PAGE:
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Prince George’s County and Maryland leaders say that bringing jobs to the areas around Metro stations is one of their top priorities. They can follow through on this promise by making sure that the $600 million regional medical center planned for the county lands at a Metro site.

When Metro came to the region starting in 1976, suburban counties handled it in different ways. Arlington zoned the areas by its stations for lots of new residences and offices while keeping lower densities farther away.

As a result, more than half of the county’s property tax assessment value comes from only 11 percent of its land area — its two Metro corridors — and it enjoys consistently low property taxes as a result. While the Rosslyn-Ballston Metro corridor added tens of thousands of jobs and homes, traffic levels remained largely unchanged, while rates of riding transit, walking and bicycling spiked.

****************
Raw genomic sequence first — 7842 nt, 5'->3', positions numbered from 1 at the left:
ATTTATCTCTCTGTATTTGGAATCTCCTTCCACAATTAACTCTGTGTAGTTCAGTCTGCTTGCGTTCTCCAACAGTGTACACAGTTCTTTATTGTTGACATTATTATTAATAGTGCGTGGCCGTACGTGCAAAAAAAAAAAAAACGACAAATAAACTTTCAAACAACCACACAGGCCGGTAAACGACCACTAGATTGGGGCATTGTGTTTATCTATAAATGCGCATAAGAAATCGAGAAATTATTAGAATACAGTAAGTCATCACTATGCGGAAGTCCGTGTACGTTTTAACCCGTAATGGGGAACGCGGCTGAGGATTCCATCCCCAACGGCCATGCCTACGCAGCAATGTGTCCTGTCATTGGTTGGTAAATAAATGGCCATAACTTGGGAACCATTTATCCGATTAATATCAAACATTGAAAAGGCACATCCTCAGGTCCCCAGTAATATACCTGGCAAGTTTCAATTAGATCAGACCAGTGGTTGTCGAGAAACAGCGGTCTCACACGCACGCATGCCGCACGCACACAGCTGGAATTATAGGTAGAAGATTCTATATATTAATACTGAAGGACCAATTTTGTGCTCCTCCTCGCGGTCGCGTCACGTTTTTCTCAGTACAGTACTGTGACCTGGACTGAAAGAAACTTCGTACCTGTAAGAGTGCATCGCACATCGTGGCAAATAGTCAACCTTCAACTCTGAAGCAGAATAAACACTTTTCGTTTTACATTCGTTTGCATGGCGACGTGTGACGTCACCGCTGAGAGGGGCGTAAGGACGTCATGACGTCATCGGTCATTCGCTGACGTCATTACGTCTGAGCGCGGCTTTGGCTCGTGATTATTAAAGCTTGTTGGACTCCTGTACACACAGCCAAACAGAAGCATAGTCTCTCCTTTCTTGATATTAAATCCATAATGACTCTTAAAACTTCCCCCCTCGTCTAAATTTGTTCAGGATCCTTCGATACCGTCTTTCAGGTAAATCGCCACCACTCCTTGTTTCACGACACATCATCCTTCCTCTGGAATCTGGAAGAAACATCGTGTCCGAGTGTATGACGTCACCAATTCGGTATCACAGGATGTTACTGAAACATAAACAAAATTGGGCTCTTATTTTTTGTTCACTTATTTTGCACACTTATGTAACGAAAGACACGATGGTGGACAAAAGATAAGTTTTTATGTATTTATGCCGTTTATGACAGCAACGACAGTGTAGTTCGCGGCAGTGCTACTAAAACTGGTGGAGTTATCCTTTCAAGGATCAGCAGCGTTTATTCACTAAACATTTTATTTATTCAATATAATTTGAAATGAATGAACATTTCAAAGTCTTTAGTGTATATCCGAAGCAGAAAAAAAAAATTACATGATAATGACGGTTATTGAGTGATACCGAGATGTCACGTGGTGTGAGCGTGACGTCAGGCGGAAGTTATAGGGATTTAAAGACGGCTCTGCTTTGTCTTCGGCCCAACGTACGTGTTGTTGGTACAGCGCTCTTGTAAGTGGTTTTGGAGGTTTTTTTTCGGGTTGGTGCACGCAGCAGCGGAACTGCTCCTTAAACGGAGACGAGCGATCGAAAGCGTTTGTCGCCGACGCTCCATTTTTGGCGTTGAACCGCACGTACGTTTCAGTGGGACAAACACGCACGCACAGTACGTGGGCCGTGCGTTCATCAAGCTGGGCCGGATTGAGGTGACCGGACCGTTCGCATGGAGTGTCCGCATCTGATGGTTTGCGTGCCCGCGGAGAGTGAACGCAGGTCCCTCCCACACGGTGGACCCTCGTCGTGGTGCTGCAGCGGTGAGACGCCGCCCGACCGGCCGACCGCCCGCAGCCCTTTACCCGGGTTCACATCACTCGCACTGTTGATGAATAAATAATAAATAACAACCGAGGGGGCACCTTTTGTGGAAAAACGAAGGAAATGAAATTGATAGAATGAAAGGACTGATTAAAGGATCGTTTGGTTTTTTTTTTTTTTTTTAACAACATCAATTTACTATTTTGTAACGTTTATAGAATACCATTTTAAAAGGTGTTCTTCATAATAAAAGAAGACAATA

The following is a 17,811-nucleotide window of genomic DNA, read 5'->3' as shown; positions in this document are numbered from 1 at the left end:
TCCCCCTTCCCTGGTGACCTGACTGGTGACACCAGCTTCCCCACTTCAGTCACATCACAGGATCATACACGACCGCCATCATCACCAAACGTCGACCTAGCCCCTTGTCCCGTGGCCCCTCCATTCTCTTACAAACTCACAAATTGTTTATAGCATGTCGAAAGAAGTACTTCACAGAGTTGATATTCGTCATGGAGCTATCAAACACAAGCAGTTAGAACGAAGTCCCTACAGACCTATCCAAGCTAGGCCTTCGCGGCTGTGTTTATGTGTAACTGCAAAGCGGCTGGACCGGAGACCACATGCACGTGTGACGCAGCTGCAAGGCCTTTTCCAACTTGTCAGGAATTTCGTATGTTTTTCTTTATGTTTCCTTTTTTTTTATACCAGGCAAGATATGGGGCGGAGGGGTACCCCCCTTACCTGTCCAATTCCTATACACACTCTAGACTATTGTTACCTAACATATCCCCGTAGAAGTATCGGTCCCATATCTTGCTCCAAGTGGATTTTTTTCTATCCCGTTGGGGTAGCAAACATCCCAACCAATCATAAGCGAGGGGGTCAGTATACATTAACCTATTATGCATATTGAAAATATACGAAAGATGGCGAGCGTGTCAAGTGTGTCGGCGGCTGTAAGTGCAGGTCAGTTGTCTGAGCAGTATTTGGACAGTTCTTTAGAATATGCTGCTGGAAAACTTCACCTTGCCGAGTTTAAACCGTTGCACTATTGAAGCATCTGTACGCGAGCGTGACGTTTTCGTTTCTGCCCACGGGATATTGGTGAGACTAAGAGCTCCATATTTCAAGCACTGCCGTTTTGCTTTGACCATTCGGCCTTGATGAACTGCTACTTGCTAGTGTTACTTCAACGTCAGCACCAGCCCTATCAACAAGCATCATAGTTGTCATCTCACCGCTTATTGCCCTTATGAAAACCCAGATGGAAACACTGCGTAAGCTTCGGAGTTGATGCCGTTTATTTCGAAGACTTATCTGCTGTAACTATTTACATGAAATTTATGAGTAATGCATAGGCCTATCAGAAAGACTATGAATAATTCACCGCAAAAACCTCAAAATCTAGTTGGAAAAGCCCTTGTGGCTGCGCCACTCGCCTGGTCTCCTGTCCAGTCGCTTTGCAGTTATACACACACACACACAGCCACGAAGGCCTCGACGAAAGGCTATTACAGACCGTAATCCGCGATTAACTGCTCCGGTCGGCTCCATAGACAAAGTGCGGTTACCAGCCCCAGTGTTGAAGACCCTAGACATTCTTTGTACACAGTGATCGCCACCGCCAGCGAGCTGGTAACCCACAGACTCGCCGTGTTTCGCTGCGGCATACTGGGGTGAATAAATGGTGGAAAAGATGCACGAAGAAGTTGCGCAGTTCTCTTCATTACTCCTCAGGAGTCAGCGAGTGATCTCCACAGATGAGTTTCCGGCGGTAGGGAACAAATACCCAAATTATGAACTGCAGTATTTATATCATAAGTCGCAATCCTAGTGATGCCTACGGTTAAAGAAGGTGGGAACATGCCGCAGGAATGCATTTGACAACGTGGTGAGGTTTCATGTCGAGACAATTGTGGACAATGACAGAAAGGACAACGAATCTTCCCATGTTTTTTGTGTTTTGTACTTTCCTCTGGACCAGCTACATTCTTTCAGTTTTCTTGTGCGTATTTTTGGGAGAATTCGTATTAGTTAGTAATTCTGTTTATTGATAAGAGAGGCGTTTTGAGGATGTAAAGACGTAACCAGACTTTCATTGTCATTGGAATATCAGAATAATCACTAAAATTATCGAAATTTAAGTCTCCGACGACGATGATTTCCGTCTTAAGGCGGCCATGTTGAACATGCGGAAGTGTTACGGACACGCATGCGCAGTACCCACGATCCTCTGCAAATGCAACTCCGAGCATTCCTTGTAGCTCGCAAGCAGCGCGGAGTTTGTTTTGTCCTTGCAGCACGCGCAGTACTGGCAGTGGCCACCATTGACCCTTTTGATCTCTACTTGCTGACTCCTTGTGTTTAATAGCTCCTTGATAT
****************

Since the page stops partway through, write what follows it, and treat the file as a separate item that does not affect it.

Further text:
Continue reading my latest op-ed in the Washington Post.

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David Alpert is the founder of Greater Greater Washington and its board president. He worked as a Product Manager for Google for six years and has lived in the Boston, San Francisco, and New York metro areas in addition to Washington, DC. He now lives with his wife and daughter in Dupont Circle.